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NeuroRecovery Training Institute Founder Publishes Revolutionary Research in Brain

Dr. Susan Harkema Publishes Results of University of Louisville Study Detailing Voluntary Lower Extremity Movement in Paralyzed Patients

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Cover Image, courtesy of Brain.OxfordJournals.org

'The thought of someday achieving victory over paralysis is extremely motivating. We’re still in the experimental stage and the technology is limited, but this knowledge changes much of what we know about the spinal cord’s capabilities...' - Dr. Harkema

Louisville, Kentucky (PRWEB) June 02, 2014

Four men with various stages of lower-extremity paralysis are now able to voluntarily move their hips, legs, and toes thanks to revolutionary research conducted at the University of Louisville by NeuroRecovery Training Institute (NeuroRTI) founder Dr. Susan Harkema, PhD, and co-authors Claudia Angeli, Reggie Edgerton, and Yury Gerasimenko.

Altering spinal cord excitability enables voluntary movements after chronic complete paralysis in humans was published in Brain: A Journal of Neurology on May 5, 2014, marking the first time a human has ever been featured on the publication's cover. The article is based on years of research leading up to 2009, when the team surgically implanted an epidural electronic stimulator next to Rob Summers’ lumbar spinal cord. The device, which is paired with an external remote control, may be turned on for up to three hours a day and allows Summers to stand, shake his feet, and wiggle his toes.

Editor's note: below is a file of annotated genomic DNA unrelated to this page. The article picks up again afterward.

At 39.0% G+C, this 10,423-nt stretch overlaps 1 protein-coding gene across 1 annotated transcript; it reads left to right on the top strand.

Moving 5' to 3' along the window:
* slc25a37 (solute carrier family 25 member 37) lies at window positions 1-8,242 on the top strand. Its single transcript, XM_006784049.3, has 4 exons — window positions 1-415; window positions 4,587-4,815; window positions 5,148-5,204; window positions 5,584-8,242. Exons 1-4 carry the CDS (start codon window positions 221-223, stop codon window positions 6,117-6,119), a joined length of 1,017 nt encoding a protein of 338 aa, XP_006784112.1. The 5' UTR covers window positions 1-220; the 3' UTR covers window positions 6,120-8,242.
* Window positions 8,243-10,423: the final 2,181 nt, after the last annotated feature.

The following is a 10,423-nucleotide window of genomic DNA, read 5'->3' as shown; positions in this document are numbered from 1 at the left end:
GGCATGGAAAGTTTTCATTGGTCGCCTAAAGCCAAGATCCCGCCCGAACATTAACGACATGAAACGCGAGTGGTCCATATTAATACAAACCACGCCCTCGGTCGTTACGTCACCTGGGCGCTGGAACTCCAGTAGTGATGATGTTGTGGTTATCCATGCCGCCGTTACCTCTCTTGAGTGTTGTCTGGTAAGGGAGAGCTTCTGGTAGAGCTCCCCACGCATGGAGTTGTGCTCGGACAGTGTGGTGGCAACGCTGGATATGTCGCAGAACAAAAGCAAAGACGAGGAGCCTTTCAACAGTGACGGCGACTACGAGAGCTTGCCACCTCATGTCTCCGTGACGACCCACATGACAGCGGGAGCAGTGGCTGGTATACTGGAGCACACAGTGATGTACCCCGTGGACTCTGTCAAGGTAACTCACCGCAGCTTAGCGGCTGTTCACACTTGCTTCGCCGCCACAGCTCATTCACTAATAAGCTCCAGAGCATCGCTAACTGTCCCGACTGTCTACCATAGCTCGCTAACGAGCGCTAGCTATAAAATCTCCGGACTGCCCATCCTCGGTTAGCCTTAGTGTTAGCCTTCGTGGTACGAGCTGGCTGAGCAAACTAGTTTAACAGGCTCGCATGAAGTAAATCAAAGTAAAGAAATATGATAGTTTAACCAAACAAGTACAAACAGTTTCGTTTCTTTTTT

In addition to Summers, three men in various stages of paralysis have successfully responded to the implanted electronic stimulator. The National Institute of Health (NIH) and Christopher & Dana Reeve Foundation have provided funding for eight more participants to receive the implant within the next year.

Though the men are only able to use one leg at a time, the study marks the first time stimulation of the human spinal cord has resulted in voluntary activity – an unprecedented breakthrough in paralysis research with profound implications for the 1.275 million Americans who are living with spinal cord injury.

“The thought of someday achieving victory over paralysis is extremely motivating,” said Dr. Harkema. “We’re still in the experimental stage and the technology is limited, but this knowledge changes much of what we know about the spinal cord’s capabilities and what we can do to change the level of recovery.”

To learn more about Dr. Harkema and her work at NeuroRTI, please visit http://www.neurorti.com.

About The NeuroRecovery Training Institute
The NeuroRecovery Training Institute (NeuroRTI) is on a mission to create and promote a culture of evidence-based practice (EBP) within the neurologic physical therapy profession. Through transformational education efforts, NeuroRTI is creating a full continuum of neurologic training programs beginning with a large nationally-scaled physical therapy Neurologic Residency, Postprofessional DPT and online Continuing Education (CE) course work that will include various topics in the treatment of spinal cord dysfunction, acquired brain injury, and other neurologic disorders. A course on the new Neuromuscular Recovery Scale, an innovative outcomes tool will be released in February.
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